Nebraska County Fossils
A virtual journey through the Museum's vertebrate paleontology collection.
Teleoceras major, Barrel-bodied rhino
Geologic age: Miocene (Clarendonian), about 11 million years old
Year fossil collected: 1926
These rhino skulls from Brown County are some of the first fossils ever collected by Morris F. Skinner and James H. Quinn of Ainsworth, Nebraska. When the two young men contacted E. H. Barbour of the University of Nebraska State Museum about their finds, their lives would change forever, as would the scientific legacy of Brown County!
The "Quinn Rhino Quarry", in the Merritt Dam Member of the Ash Hollow Formation where volcanic ash dates range from 10.5 to 11.5 million years, became the starting point for the long and brilliant career of one of Nebraska's premier paleontologists. Teleoceras major, as Skinner and Quinn's rhino would later be named, is the same species as preserved at the Ashfall Fossil Beds in Antelope County. Two skeletons of this Brown County rhino are on display in Morrill Hall.
Gopherus oelrichyi, Gopher tortoise
Geologic age: Pliocene, about 3 million years old
Year fossil collected: 1989
This gopher tortoise (Gopherus oelrichyi) died in its burrow 3 million years ago. It was found north of Ainsworth by paleontologist Morris Skinner in 1989. Nebraska is too cold for such large cold-blooded land animals today, but in the middle Pliocene the climate apparently was much warmer. Gopherus oelrichyi had a strongly-ornamented carapace (below) and plastron (left) and a very small skull (also left).
Barbourofelis whitfordi, Whitford's cat-like sabertooth
Geologic age: Miocene, about 11 million years old
Year fossil collected: 1913
This beautiful jaw of Barbourofelis whitfordi (below) was collected by A.C. Whitford while he was a student at the University of Nebraska studying geology and paleontology under E.H. Barbour. It came from rocks assigned by Morris Skinner to the lower part of the Merritt Dam Member of the Ash Hollow Formation. This very rare leopard-sized predator is the geologically oldest species of North American Barbourofelis--a migrant from Asia. Nebraska specimens document the evolution of barbourofelids in North America: about three million years later, Barbourofelis fricki (top left) was about twice the size and eight times the weight of its predecessor!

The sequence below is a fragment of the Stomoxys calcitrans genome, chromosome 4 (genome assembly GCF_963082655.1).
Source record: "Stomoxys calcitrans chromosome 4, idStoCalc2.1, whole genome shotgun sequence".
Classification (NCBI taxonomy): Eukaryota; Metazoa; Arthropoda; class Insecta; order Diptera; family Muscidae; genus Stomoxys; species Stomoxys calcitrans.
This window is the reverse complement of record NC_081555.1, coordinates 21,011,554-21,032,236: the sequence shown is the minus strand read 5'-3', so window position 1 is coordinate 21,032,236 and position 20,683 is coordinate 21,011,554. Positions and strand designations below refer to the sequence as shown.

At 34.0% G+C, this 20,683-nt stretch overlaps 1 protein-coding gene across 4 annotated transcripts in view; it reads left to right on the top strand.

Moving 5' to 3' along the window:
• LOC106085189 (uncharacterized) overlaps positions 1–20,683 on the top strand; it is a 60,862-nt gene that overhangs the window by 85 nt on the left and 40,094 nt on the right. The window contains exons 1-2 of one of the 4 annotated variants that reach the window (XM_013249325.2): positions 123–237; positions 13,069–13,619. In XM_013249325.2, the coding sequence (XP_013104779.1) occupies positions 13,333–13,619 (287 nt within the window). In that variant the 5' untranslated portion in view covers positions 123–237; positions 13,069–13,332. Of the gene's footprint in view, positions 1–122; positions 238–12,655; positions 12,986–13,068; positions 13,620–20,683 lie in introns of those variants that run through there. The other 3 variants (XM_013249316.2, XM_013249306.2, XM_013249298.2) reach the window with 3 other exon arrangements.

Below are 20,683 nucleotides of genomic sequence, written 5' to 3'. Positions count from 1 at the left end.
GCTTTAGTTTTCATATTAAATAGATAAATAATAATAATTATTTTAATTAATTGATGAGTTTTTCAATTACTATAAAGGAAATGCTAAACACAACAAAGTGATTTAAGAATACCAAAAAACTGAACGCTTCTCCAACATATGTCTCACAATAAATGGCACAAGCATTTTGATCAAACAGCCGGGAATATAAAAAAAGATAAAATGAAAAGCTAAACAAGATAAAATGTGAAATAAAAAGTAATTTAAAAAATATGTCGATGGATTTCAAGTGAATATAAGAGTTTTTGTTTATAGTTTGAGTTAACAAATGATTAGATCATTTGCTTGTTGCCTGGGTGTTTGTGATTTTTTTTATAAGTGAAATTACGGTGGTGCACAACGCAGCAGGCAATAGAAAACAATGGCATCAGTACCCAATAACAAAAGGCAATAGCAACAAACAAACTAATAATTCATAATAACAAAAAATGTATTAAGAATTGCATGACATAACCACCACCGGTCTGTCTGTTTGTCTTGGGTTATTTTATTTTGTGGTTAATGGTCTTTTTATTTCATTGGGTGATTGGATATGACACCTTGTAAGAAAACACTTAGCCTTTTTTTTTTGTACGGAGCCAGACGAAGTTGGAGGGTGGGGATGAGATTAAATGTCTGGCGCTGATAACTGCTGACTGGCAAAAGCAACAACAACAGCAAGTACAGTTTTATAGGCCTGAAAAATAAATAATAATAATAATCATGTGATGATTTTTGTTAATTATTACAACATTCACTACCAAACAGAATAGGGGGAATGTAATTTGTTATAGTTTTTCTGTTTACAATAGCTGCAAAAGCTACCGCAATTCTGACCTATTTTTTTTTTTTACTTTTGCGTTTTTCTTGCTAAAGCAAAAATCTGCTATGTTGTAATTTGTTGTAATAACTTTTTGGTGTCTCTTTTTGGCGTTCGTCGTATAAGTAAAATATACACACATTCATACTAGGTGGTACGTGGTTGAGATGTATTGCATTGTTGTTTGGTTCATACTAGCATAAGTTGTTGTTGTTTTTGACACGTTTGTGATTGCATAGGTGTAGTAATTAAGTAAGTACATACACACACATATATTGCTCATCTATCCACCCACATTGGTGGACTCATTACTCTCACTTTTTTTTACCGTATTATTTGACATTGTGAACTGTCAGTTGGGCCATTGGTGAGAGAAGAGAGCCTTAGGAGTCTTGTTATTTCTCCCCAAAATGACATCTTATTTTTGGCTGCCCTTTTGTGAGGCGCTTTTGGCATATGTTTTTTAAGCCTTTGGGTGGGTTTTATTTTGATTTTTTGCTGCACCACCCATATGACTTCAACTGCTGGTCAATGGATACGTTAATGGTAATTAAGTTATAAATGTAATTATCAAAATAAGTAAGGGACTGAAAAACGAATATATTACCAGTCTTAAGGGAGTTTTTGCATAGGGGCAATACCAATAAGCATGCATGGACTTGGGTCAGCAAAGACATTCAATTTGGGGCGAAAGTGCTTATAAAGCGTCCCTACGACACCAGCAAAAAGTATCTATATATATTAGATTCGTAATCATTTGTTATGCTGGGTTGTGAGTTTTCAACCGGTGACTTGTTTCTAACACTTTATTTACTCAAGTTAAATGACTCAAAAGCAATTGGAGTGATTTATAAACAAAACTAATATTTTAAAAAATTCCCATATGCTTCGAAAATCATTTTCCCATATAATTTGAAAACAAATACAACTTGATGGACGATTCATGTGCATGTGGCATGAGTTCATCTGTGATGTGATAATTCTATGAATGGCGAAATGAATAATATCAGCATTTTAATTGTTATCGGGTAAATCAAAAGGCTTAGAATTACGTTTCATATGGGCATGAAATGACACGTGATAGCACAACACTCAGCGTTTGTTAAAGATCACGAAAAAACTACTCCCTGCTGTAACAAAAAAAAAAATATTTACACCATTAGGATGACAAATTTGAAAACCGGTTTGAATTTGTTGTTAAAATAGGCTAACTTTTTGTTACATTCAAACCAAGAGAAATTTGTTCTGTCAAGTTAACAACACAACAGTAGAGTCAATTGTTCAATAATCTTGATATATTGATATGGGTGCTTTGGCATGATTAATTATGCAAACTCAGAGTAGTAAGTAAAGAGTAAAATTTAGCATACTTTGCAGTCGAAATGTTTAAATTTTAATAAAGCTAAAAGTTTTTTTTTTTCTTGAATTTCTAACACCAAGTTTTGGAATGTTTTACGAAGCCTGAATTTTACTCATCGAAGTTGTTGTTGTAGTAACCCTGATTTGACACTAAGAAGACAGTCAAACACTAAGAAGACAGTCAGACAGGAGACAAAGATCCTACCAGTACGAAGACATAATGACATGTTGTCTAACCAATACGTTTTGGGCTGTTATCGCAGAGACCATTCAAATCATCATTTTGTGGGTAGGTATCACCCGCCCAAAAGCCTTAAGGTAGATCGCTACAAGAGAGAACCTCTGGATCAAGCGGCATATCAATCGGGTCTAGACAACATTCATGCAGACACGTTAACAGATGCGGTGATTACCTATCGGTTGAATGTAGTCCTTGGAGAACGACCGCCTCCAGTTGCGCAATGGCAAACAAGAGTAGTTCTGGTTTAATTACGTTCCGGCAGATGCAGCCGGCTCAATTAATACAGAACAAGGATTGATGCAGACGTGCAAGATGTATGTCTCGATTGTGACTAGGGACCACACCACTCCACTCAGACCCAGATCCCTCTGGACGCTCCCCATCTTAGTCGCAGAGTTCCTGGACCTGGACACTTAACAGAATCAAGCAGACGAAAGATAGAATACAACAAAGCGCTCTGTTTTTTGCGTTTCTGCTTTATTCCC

Geological Ages of Rock Formations
|Q||Pleistocene ("Ice Age") Sands, gravels, silts overlay much of the county (not shown)
Pleistocene sands, gravels and silts overlay much of Nebraska and often conceal the bedrock beneath. These "Ice Age" deposits often produce the remains of mammoths, bison, horses, musk oxen, elk and other familiar mammals. Small fossils, especially, are important indicators of the climate at the time of deposition.
|Tpo||Tertiary, Miocene/Pliocene, Ogallala Group, 2-14 million years old
Ogallala Group rocks include predominantly clastic sands and sandstones composed of a mixture of Rocky Mountain debris and locally derived and re-worked sediments. Ash beds are not unusual in the Ogallala and help to precisely date the sediments. In western and southwestern Nebraska, the Ogallala beds are responsible for resistant bluffs that cap the valley sides of modern streams.
|To||Tertiary, Oligocene, White River Group, 28-40 million years old
The White River Group rocks include the Chadron and Brule Formations often form large expanses of low to medium-relief badlands typical of western Nebraska (Toadstool Park) and South Dakota (Big Badlands). Siltstones and very fine sandstones dominate these units. The White River Group rocks preserve the early history of horses, rhinos and camels, all of which originated in North America. The habitats across much of the state at the time were distinctly un-Nebraskan, with low-crowned browsing mammals (forest dwellers) and their predators composing the dominant fauna.